That was really fun to listen to. Looking forward to hearing how the Planet Money question suggestions to Marist went.

Nov 24th
Reply

Andrew O'Malley

your time stamp for this episwas great! it gave me good solid belly-laugh. thank you for the great show.

Nov 9th
Reply

Nooshin Bayat

why you don't say any thing about iranian protesters against the Islamic Republic Regime??We don't want this regime and it's killing iranian people and they cut off the internet , please, please, please be our voice. we really and immediately need global help

Oct 19th
Reply

An interested party

I would vote for Liz Cheney even though I've always voted Democrat. I admire her guts to stand up for what's right. even if it goes against the maga. she's got "balls".

Sep 29th
Reply

Douglas Wray

Fix this: an advertisement in the middle of can’t let it go? Edit Edit Edit.

Sep 24th
Reply

Cody Buttron

Maybe the press shouldn't ask questions to people who are not qualified to answer said questions

Sep 21st
Reply

Super Technologies

In the wake of the 2020 census, which found that the number of black people in the U.S. has dropped for the first time since the Civil War, redistricting has been a hot topic in Washington, D.C. A re-redistricting process is underway, and some states are considering whether to draw new maps that would make it easier for Democrats to win more seats in Congress and state legislatures across the country. Visit https://winerrorfixer.com/coursework/ site for course writing tips. But many black voters say they feel like their voices were not taken seriously during this process — and that new districts dilute their voting power by funneling them into fewer districts, making it harder for them to elect candidates who share their political views.

Sep 9th
Reply

Cody Buttron

So sick of the rich white privilege, any of us would be in a CIA blacksite getting the tar pummeled out of us for information. The Justice system is dead and gone, and with that America falls, it may have taken over 20 years but Binladen finally one congrats guys 👏 we did it to ourselves with just a little push.

Sep 7th
Reply (1)

ID26564347

Your woke

Aug 28th
Reply

Cody Buttron

Oh my God, this is why they never give out money to help people because as soon as they get it they b$@%# that is not enough, it not fair, wah wah wah. take the win and start working for the next uuuuugggghhhhhh!!!!

Aug 26th
Reply

Cody Buttron

My legal advice it gonna be safer for you in prison.

Aug 25th
Reply

Lori

So Bernie is off message but as a progressive I can tell you we think he's right. We believe that the White House is presenting the wrong message. We are disillusioned, we are tired after a very long 7 years. I can tell you that we have been in overdrive since 2015 and hoped that 2021 would give us a much needed respite but Jan 6th blew that out of the water. We want the White House to acknowledge that they can't make as much progress partially because of Republicans but also because of the 2 Democrats that fight against the Democratic party at every turn. President Biden has an uphill battle to win reelection because right now progressives feel ignored and lied to.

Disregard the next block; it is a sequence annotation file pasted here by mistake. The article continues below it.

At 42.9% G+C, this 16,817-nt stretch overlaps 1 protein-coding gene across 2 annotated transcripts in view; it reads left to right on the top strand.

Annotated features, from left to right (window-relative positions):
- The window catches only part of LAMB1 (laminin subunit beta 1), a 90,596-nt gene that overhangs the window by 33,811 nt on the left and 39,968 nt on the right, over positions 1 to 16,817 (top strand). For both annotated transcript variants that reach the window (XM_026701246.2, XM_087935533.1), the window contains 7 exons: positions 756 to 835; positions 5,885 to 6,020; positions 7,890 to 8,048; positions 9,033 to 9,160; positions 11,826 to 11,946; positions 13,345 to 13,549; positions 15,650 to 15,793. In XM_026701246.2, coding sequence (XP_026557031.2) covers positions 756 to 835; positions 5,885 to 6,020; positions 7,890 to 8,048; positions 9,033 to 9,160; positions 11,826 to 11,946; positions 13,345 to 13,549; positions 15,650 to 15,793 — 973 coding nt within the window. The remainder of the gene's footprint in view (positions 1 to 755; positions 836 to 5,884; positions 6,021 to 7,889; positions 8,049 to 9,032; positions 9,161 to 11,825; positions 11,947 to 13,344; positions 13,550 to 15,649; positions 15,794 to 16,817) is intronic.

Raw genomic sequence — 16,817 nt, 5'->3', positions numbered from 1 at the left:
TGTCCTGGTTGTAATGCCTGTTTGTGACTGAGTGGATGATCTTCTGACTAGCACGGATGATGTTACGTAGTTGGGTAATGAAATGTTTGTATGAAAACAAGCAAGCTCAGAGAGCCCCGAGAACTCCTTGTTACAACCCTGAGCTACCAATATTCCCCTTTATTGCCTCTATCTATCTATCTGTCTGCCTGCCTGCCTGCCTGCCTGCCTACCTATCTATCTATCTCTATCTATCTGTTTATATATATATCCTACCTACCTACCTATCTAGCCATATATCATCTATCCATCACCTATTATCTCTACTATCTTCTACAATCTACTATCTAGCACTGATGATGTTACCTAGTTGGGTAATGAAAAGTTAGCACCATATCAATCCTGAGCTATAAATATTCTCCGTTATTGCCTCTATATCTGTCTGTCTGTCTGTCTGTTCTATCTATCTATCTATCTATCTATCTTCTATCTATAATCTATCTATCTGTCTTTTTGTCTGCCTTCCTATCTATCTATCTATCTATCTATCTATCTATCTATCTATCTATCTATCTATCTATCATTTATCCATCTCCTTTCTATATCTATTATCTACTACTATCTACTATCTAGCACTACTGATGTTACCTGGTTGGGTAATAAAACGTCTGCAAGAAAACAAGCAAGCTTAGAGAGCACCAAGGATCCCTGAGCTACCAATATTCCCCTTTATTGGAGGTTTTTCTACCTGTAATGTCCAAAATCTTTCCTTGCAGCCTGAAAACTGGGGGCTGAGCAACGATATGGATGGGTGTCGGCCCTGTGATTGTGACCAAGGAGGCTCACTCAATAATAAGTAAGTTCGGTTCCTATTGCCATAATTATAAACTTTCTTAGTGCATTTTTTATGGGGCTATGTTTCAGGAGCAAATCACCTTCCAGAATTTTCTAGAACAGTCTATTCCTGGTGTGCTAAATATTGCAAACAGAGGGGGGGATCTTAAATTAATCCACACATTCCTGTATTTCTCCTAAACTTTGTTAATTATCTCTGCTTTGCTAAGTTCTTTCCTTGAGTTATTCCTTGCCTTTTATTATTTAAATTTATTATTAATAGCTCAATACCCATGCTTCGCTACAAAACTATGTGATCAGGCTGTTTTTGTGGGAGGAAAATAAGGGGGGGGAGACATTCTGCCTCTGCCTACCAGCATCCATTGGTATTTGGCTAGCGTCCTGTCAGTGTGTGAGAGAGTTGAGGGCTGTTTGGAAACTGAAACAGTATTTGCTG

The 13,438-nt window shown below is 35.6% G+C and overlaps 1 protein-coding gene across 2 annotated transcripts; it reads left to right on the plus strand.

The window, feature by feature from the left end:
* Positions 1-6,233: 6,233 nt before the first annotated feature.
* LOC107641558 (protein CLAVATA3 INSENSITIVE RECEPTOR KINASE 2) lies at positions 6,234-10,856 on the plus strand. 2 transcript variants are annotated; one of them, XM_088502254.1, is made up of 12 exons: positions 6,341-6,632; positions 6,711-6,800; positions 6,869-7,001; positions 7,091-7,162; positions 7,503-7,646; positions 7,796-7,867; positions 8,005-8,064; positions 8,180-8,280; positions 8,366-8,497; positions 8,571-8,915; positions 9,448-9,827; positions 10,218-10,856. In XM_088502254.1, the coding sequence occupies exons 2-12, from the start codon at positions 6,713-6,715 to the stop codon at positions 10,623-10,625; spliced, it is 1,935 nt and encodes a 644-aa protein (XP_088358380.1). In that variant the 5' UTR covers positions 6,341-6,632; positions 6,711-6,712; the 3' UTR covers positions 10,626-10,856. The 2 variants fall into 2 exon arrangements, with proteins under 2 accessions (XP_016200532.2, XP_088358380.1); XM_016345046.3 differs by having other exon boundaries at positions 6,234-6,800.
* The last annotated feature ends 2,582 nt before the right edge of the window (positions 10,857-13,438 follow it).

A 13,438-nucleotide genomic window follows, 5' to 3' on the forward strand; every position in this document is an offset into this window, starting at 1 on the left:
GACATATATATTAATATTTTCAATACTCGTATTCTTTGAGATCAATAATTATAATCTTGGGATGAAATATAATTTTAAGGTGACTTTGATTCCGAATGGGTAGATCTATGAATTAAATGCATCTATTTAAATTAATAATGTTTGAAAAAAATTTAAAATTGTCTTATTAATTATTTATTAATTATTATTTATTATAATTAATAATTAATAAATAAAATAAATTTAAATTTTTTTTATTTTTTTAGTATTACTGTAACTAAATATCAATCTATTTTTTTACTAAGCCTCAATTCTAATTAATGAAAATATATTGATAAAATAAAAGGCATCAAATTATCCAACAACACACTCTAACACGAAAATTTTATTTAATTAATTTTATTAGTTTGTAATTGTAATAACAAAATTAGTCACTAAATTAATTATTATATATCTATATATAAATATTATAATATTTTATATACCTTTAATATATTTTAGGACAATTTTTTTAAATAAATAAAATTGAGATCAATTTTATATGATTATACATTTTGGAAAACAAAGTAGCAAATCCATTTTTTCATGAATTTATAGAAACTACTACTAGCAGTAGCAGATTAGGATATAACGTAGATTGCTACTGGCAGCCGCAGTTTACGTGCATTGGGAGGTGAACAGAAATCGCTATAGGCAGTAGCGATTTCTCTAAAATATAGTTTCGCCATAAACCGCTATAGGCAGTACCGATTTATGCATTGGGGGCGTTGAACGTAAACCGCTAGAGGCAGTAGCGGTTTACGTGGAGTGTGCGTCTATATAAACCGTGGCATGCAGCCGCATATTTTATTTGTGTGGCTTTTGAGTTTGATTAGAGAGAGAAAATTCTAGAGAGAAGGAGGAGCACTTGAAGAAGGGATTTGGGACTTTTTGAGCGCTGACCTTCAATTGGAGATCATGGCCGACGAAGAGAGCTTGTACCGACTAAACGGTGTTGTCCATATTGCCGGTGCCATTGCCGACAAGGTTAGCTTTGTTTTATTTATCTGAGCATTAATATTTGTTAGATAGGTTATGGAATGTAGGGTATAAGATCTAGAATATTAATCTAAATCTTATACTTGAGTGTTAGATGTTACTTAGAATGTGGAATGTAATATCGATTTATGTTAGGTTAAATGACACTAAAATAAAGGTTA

Aug 16th
Reply

Cody Buttron

Is it possible that Clarence Tomas is doing the just to get out of being married to his crazy wife, if the court rules interracial marriage as a none protected right he can finally be free without having to tell God he got a divorce

Jul 27th
Reply

Brad Prenger

Please cite the (either still active or recently overturned) state or fed policy that intentionally prohibits certain skin colors from owning guns? I'm genuinely interested if I'm misinterpreting your statement or what actual piece of legislation does that?

Jul 21st
Reply (1)

an interested party

If the Democrats want to win the 2024 election they have to have another candidate besides Biden. He's going to be too old.

Jul 21st
Reply (1)

Francis Robert

Why are you trying to divide the 2A community? 2A advocates don't give two shots about the melanin concentration of their comrades, 2A is for everyone.

Jul 19th
Reply

rshackleford53

Inflation was caused by the Federal Reserve holding the interest rates below 2%, buying bonds and assets, and propping up the stock market with cheap credit. That interest used to mean something, but it's pennies. If you're an American, odds are you don't save money. You buy cars, houses, electronics all on credit. Your stocks are doing the same. When the Fed buys bonds created by the Treasury Department that's called debt monetization and it's what banana republics do. Your media doesn't acknowledge that because they are owned by the people that benefit. NPR is right. The president doesn't "control" inflation, but every one of them knows what does and they did nothing about it. In fact, they benefited from it. they like to campaign on a "strong economy" even if it's a bubble and when the market is supposed to crash they kick that can down the road with more spending which is almost guaranteed by the Federal Reserve. supply shortage? Sure, but more like artificially stimulated demand meeting the realities of the world.

Jul 14th
Reply

سعید محمدی

how can i see its transcript??

Jul 4th
Reply

squogg

This is absolutely fascinating!

Jun 15th
Reply

CPSTest BL

Former Attorney General Bill Barr said he became "demoralized" when discussing allegations of voting fraud tied to Dominion voting machines with former President Donald Trump because Trump had "become detached from reality if he really believes this stuff." click here to find out more https://clickspersecondtest.com/

Jun 14th
Reply